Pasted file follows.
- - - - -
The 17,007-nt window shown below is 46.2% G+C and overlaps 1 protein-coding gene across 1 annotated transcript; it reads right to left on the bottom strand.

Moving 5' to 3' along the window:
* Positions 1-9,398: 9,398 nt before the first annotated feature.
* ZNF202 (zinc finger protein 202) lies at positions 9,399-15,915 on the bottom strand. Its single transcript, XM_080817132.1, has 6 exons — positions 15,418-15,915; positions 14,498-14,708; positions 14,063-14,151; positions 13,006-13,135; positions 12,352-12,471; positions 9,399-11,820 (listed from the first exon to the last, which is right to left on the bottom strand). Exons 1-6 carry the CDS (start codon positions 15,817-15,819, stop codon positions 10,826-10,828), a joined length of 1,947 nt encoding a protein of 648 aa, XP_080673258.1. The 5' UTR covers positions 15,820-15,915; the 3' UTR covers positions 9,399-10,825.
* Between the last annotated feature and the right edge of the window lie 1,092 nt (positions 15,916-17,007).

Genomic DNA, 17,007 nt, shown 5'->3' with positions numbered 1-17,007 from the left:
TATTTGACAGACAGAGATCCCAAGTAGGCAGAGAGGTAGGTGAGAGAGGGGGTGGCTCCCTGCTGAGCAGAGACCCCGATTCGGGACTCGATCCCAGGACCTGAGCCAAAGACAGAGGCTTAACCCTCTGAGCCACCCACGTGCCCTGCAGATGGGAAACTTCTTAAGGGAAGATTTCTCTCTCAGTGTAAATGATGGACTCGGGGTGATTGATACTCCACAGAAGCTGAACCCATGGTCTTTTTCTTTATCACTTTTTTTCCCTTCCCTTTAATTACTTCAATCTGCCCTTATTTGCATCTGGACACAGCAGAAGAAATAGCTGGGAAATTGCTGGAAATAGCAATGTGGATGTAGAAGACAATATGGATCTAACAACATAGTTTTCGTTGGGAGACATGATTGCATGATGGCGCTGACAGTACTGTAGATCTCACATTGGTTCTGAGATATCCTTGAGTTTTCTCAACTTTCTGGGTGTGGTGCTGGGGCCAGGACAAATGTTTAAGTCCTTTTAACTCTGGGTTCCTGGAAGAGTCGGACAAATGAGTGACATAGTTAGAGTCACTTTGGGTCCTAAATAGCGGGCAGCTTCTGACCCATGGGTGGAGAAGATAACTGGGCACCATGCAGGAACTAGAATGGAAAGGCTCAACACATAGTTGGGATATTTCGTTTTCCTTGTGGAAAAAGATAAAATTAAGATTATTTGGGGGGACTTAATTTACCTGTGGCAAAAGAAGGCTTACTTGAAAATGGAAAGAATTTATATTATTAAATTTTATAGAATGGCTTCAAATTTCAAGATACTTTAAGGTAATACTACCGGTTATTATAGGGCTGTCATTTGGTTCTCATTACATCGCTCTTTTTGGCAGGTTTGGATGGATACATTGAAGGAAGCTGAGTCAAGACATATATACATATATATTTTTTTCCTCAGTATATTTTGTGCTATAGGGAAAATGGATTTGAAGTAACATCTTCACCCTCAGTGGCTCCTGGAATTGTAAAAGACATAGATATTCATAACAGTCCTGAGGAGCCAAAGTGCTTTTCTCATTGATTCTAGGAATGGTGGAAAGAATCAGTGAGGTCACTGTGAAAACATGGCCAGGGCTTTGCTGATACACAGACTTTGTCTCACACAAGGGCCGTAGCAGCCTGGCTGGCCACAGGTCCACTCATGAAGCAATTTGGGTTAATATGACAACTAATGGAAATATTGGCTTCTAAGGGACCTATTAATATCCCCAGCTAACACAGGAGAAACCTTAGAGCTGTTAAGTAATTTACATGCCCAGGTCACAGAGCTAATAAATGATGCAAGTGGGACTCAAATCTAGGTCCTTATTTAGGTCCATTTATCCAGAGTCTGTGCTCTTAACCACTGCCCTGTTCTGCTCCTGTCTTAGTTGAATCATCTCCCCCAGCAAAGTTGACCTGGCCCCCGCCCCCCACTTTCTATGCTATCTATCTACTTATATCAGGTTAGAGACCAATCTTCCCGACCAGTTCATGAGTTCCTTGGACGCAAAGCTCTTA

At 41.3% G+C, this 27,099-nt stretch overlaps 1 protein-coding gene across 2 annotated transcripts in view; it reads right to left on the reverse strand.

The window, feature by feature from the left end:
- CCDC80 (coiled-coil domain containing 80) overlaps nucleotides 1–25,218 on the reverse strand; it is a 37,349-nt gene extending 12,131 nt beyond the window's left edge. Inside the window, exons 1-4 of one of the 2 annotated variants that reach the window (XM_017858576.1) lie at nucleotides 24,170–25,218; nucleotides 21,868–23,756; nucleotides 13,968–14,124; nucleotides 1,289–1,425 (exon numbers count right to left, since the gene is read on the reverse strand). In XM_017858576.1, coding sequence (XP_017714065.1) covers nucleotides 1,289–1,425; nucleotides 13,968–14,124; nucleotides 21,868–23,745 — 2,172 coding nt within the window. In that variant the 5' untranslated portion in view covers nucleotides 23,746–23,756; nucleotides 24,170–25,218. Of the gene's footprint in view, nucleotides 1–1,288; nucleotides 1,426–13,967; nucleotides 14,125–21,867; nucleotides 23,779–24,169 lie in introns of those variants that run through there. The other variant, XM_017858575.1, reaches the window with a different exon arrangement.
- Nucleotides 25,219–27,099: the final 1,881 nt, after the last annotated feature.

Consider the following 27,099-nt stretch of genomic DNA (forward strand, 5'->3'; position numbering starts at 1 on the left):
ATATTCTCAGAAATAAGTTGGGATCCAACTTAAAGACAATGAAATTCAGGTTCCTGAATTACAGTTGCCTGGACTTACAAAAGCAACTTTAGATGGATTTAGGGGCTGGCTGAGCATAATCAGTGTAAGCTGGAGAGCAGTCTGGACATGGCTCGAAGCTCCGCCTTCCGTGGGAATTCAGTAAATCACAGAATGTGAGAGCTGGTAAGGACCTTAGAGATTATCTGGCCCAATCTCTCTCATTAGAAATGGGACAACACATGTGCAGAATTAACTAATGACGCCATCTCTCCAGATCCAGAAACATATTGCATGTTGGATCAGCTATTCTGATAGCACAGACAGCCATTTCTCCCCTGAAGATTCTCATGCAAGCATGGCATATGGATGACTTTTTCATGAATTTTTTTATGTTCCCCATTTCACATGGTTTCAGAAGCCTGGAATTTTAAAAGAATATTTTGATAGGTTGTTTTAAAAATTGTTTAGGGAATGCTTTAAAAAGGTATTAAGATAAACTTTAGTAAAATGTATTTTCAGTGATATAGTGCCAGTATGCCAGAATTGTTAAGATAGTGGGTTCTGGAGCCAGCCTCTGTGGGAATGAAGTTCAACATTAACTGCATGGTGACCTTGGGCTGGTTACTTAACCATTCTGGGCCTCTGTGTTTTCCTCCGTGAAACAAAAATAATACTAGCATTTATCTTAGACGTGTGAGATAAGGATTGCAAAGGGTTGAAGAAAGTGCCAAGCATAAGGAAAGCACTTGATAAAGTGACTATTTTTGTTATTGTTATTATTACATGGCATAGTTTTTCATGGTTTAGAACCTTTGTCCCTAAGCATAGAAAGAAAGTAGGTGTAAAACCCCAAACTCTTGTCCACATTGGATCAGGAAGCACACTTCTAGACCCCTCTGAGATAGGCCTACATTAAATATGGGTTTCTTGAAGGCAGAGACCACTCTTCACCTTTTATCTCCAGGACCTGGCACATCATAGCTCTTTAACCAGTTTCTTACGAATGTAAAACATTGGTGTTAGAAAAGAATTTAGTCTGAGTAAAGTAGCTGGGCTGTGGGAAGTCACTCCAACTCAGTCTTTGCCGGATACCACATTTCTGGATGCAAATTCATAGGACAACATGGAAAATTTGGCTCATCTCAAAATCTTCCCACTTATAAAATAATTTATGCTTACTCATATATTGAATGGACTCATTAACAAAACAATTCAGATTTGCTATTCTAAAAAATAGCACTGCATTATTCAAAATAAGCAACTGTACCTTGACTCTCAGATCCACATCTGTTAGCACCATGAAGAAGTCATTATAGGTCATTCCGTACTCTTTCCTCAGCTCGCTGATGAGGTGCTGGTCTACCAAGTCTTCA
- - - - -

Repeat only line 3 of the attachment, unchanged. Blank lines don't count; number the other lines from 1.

* Positions 1-9,398: 9,398 nt before the first annotated feature.